Eric Wang, Senior Photographer

Miguel Cardona, former Connecticut commissioner of education, earned support from both sides of the aisle in his Wednesday Senate confirmation hearing to become the next secretary of education.

Cardona, a Connecticut native who grew up in the Yale Acres public housing complex, is widely recognized as someone who has helped close gaps between native English speakers and students learning English as a second language. The former Meriden assistant superintendent has also received national praise for ensuring that every K-12 child in Connecticut has a laptop during the ongoing pandemic. While some have criticized Cardona’s stance on testing and push for school reopening, he has been heralded as a strong choice for secretary of education in New Haven and at Yale.

“As a former classroom teacher, he understands better than most how policy set at the local, state and national level impact student learning,” Board of Education President Yesenia Rivera wrote in an email to the News. “While I’m delighted to see someone of the Latino community be named to that position, Commissioner Cardona is being named to that post because of his long and distinguished career as an educational professional, not simply because he is Latino.”

Rivera added that Cardona has “been a good partner to New Haven.” She hopes that Cardona will work on improving access to high-quality education for all Americans through his work with the Department of Education.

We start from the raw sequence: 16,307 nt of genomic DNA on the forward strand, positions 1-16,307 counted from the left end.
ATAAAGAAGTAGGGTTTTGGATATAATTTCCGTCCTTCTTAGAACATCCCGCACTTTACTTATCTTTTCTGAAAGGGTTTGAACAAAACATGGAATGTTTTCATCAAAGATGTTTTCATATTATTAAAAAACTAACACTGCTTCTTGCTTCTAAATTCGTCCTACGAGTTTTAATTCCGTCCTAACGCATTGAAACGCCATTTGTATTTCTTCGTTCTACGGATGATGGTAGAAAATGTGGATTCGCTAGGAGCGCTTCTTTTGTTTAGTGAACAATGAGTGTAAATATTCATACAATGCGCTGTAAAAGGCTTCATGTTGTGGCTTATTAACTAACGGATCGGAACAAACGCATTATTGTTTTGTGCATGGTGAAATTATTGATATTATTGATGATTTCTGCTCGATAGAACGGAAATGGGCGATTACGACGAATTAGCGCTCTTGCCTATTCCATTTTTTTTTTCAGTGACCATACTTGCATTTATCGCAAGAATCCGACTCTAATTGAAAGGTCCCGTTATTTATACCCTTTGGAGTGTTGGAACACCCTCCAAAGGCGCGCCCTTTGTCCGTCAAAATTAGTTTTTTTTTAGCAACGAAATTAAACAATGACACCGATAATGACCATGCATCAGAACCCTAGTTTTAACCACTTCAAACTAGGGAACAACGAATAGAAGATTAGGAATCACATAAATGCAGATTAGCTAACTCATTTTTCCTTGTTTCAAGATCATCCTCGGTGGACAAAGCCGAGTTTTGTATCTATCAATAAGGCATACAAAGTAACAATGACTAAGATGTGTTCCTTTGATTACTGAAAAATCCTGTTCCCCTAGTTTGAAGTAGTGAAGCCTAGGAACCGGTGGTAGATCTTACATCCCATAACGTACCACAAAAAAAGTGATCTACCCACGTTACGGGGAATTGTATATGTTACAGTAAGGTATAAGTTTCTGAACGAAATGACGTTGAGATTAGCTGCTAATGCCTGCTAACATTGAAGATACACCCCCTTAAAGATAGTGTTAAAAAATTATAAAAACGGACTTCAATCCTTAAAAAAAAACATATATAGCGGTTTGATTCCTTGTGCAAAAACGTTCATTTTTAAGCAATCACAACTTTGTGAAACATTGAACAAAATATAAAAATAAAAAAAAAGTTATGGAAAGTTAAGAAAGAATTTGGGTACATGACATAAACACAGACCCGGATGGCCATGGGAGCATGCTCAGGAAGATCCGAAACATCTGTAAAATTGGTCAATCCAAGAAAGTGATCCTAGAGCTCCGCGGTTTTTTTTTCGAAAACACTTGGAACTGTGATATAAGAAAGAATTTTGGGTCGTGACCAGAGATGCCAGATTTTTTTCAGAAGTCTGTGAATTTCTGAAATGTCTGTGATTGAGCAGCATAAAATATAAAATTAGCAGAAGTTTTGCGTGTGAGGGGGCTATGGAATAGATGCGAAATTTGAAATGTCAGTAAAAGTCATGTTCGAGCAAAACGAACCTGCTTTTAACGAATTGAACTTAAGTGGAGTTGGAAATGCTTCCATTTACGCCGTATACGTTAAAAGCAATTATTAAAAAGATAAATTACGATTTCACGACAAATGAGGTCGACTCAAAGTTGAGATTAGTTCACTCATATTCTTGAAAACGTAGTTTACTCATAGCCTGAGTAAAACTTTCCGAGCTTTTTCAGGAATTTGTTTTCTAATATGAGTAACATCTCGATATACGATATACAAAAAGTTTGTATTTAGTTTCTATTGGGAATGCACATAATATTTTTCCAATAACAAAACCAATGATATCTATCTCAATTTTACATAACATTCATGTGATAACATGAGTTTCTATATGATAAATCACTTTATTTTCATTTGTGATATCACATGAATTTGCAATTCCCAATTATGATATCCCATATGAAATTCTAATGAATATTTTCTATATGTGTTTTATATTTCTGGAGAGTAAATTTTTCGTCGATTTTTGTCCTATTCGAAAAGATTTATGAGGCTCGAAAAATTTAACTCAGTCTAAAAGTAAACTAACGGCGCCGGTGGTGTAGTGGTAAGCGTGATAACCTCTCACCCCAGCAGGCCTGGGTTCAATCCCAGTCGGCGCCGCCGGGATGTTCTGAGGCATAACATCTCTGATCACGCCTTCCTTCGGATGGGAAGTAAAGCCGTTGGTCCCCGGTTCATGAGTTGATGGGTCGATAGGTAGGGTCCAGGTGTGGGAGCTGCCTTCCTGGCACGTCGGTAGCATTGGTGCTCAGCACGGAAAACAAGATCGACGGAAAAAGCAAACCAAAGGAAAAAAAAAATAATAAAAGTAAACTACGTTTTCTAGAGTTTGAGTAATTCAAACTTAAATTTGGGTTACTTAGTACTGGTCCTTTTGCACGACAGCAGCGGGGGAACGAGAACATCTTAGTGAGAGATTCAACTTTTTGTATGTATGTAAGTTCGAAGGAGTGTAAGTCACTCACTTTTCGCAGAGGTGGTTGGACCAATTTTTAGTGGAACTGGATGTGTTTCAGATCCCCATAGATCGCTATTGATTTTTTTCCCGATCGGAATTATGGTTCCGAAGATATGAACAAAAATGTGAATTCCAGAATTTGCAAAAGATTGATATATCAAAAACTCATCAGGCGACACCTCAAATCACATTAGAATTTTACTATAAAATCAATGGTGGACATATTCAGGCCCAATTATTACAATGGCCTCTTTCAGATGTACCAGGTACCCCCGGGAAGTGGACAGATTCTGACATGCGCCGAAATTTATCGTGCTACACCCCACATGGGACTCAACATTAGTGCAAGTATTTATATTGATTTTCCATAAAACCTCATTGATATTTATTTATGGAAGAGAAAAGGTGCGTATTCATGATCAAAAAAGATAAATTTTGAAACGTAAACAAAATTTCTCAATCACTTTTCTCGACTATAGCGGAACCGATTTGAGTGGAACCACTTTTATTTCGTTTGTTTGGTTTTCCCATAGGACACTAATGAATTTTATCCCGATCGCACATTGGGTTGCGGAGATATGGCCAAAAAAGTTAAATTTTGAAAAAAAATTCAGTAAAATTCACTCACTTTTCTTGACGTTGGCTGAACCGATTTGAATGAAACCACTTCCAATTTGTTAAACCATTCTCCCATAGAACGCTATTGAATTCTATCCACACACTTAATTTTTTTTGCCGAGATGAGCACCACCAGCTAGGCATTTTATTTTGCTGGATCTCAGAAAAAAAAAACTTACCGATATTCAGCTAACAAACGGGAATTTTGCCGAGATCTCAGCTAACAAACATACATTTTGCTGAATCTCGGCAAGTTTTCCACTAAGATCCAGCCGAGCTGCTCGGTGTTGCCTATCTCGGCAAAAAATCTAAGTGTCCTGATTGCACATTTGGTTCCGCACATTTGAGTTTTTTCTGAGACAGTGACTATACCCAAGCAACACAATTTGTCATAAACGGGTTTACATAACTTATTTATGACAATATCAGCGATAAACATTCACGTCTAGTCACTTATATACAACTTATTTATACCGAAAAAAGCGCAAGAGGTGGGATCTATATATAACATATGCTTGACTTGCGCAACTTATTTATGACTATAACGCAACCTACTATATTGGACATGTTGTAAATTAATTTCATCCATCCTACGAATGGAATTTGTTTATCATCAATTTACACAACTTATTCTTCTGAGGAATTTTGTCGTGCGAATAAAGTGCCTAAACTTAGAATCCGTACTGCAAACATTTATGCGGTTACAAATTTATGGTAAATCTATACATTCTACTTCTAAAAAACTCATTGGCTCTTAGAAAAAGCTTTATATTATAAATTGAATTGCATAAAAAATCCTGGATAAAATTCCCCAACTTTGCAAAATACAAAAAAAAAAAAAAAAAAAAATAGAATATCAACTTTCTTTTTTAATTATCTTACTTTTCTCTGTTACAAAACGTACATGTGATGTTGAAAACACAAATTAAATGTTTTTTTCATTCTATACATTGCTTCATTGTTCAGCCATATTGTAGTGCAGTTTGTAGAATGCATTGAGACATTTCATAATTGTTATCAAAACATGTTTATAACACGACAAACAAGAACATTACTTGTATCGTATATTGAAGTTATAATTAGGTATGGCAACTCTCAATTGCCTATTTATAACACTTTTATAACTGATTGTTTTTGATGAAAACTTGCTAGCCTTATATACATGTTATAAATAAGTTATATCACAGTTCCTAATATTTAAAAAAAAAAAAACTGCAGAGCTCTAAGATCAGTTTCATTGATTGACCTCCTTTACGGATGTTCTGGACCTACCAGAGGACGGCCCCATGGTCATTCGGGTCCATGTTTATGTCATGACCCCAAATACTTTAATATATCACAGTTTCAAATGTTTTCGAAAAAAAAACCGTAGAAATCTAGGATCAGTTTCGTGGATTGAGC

Richard Lemons, an education studies lecturer at Yale, has known Cardona for about 10 years. Lemons said that Cardona has a skillset that makes him uniquely well-suited to handle the political polarization of the time.

“He listens with empathy,” Lemons said. “He listens with passion. … He doesn’t walk into conversations convinced that he has all the answers and that he’s smarter than you.”

Cardona first rose to the post of commissioner a year-and-a-half ago. In this short amount of time, he has already led his district through the difficult situations brought upon by the pandemic. Cardona has had to balance family, faculty and administrative interests. These groups often differ over whether students should return to school, Lemons said. 

He added that when Cardona took on the role of commissioner, he immediately put forth the same values he had as a teacher and principal — including a commitment to fighting inequity in the education system. 

“From day one, he said in a way that I have not heard from other commissioners: ‘first and foremost we’ve got to solve the problems of inequity in our education system,’” Lemons said. “Historically, we’ve had leaders who talked about the achievement gap, but they didn’t talk about the residue of systemic and historic racism.”

Wednesday’s confirmation hearing revealed that school reopenings will remain one of the central questions he will have to answer during his first months as the secretary of education. Cardona fielded multiple questions from politicians on how he would make decisions on this policy question.

After watching Cardona’s confirmation hearing, Lemons said he anticipates the administration will walk back many of the policies supported by the Trump administration and implemented by former Secretary of Education Betsy DeVos surrounding how Title IX is administered.